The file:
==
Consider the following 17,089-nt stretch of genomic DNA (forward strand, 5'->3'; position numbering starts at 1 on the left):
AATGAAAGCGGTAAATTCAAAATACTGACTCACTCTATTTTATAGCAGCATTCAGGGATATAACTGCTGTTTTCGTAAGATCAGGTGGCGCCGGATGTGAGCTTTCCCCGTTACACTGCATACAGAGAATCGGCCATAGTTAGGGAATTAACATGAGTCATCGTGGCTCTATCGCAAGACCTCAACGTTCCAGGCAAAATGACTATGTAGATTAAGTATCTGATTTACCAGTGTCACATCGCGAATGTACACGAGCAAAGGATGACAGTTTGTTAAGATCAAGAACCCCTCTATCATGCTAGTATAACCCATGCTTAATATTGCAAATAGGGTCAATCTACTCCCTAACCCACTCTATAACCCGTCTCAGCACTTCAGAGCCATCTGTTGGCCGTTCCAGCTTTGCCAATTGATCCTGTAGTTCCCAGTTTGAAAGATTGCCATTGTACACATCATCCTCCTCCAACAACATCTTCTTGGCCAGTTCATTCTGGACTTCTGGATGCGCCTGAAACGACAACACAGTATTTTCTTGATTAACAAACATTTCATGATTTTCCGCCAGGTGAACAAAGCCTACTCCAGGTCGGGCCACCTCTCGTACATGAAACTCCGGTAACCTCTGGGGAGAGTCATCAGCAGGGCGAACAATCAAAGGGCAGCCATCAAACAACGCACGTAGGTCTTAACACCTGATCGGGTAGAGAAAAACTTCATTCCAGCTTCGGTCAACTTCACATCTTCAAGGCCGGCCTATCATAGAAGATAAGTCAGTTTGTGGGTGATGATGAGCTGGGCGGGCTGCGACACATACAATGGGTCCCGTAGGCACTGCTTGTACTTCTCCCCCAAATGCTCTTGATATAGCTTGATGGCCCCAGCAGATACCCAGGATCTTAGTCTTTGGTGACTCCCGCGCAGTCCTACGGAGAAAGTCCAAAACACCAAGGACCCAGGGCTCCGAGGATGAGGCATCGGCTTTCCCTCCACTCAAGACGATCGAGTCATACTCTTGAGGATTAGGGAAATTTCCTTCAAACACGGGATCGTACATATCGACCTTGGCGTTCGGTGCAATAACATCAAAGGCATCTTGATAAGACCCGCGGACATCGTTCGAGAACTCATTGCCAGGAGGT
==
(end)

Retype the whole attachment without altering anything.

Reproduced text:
Consider the following 17,089-nt stretch of genomic DNA (forward strand, 5'->3'; position numbering starts at 1 on the left):
AATGAAAGCGGTAAATTCAAAATACTGACTCACTCTATTTTATAGCAGCATTCAGGGATATAACTGCTGTTTTCGTAAGATCAGGTGGCGCCGGATGTGAGCTTTCCCCGTTACACTGCATACAGAGAATCGGCCATAGTTAGGGAATTAACATGAGTCATCGTGGCTCTATCGCAAGACCTCAACGTTCCAGGCAAAATGACTATGTAGATTAAGTATCTGATTTACCAGTGTCACATCGCGAATGTACACGAGCAAAGGATGACAGTTTGTTAAGATCAAGAACCCCTCTATCATGCTAGTATAACCCATGCTTAATATTGCAAATAGGGTCAATCTACTCCCTAACCCACTCTATAACCCGTCTCAGCACTTCAGAGCCATCTGTTGGCCGTTCCAGCTTTGCCAATTGATCCTGTAGTTCCCAGTTTGAAAGATTGCCATTGTACACATCATCCTCCTCCAACAACATCTTCTTGGCCAGTTCATTCTGGACTTCTGGATGCGCCTGAAACGACAACACAGTATTTTCTTGATTAACAAACATTTCATGATTTTCCGCCAGGTGAACAAAGCCTACTCCAGGTCGGGCCACCTCTCGTACATGAAACTCCGGTAACCTCTGGGGAGAGTCATCAGCAGGGCGAACAATCAAAGGGCAGCCATCAAACAACGCACGTAGGTCTTAACACCTGATCGGGTAGAGAAAAACTTCATTCCAGCTTCGGTCAACTTCACATCTTCAAGGCCGGCCTATCATAGAAGATAAGTCAGTTTGTGGGTGATGATGAGCTGGGCGGGCTGCGACACATACAATGGGTCCCGTAGGCACTGCTTGTACTTCTCCCCCAAATGCTCTTGATATAGCTTGATGGCCCCAGCAGATACCCAGGATCTTAGTCTTTGGTGACTCCCGCGCAGTCCTACGGAGAAAGTCCAAAACACCAAGGACCCAGGGCTCCGAGGATGAGGCATCGGCTTTCCCTCCACTCAAGACGATCGAGTCATACTCTTGAGGATTAGGGAAATTTCCTTCAAACACGGGATCGTACATATCGACCTTGGCGTTCGGTGCAATAACATCAAAGGCATCTTGATAAGACCCGCGGACATCGTTCGAGAACTCATTGCCAGGAGGT